> respectively.
>     `Class.getMethod` etc will use the immediate caller's class loader
>     to determine the security checks to be performed.
>   - `java.util.logging`, Log4j and Groovy runtime filter the intermediary
>     stack frames (typically implementation-specific and reflection frames)
>     and find the caller's class to be used by the runtime of such library
>     or framework.
>   - Traverse the entire stack trace or the stack trace of a `Throwbale`
>     and obtain additional information about classes for enhanced
>     diagnosibility in addition to the class and method name.
> This JEP will define a stack walk API that allows laziness, frame
> filtering,
> supports short reaches to stop at a frame matching some criteria
> as well as long reaches to traverse the entire stack trace.  This would
> need the JVM to provide a flexible mechanism to traverse and materialize
> the specific stack frame information to be used and allow efficient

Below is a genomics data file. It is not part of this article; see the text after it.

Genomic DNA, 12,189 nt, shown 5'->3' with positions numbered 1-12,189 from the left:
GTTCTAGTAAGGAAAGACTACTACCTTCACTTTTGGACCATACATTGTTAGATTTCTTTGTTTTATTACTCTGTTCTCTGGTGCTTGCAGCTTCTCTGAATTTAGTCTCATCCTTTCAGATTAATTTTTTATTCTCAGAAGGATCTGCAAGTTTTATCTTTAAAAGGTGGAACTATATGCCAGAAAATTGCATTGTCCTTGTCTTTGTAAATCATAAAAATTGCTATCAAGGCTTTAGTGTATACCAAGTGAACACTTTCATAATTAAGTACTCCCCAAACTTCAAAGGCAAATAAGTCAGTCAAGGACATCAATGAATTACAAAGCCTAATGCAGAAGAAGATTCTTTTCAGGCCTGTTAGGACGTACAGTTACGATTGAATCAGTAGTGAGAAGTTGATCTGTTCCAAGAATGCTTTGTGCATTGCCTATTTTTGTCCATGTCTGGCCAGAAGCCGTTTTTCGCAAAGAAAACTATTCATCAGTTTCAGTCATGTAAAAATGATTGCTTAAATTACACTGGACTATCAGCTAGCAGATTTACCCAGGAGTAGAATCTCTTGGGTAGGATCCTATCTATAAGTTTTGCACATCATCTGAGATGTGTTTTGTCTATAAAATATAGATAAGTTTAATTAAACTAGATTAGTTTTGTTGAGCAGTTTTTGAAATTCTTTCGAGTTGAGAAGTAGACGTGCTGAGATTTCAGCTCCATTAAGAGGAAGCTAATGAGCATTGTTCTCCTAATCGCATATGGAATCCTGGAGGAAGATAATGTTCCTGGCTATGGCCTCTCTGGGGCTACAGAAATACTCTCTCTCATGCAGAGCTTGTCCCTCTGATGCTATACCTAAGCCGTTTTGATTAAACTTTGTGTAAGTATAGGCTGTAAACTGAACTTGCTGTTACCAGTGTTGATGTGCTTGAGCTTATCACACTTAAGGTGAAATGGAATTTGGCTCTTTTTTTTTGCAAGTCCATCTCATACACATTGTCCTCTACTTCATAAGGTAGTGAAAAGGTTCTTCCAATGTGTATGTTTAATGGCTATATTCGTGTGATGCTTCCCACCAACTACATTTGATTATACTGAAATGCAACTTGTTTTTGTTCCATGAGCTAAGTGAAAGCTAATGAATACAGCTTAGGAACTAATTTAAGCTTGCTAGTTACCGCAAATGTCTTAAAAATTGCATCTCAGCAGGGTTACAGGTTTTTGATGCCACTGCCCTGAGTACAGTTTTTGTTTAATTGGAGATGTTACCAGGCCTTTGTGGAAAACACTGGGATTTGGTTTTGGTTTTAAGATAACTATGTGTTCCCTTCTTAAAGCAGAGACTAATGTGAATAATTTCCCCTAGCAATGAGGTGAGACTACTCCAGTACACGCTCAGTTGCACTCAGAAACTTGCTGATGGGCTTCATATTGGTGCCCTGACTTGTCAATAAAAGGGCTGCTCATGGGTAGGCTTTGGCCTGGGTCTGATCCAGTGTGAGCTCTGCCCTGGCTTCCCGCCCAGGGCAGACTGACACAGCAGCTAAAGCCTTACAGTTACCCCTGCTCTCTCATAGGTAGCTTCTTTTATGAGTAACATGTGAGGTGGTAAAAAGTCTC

> lazy access to additional stack frames when required.
> Native JVM transitions should be minimzed.
> The API will define how it works when running with a security manager
> that allows access to a `Class` instance
> of any frame ensuring that the security is not compromised.
> An example API to walk the stack can be like:
>    Thread.walkStack(Consumer<StackFrameInfo> action, int depthLimit)
> that takes a callback to be invoked for each frame traversed.  A variant
> of the walkStack method will take a predicate for stack frame filtering.
>    Thread.getCaller(Function<StackFrameInfo, R> function)
>    Thread.findCaller(Predicate<StackFrameInfo> predicate,
>                      Function<StackFrameInfo, R> function)
> finds the caller frame with or without filtering.
> Testing
> -------
> Unit tests and JCK tests for the new SE API will need to be developed.
> In addition, the performance of the new API for different use cases
> will be assessed.
> Impact
> ------
>   - Performance/scalability: performance measurement shall be performed
>     using micro-benchmarks as well as real world usage of `getCallerClass`
>     replaced with the new API.
>   - TCK: New JCK test cases shall be developed.

More information about the core-libs-dev mailing list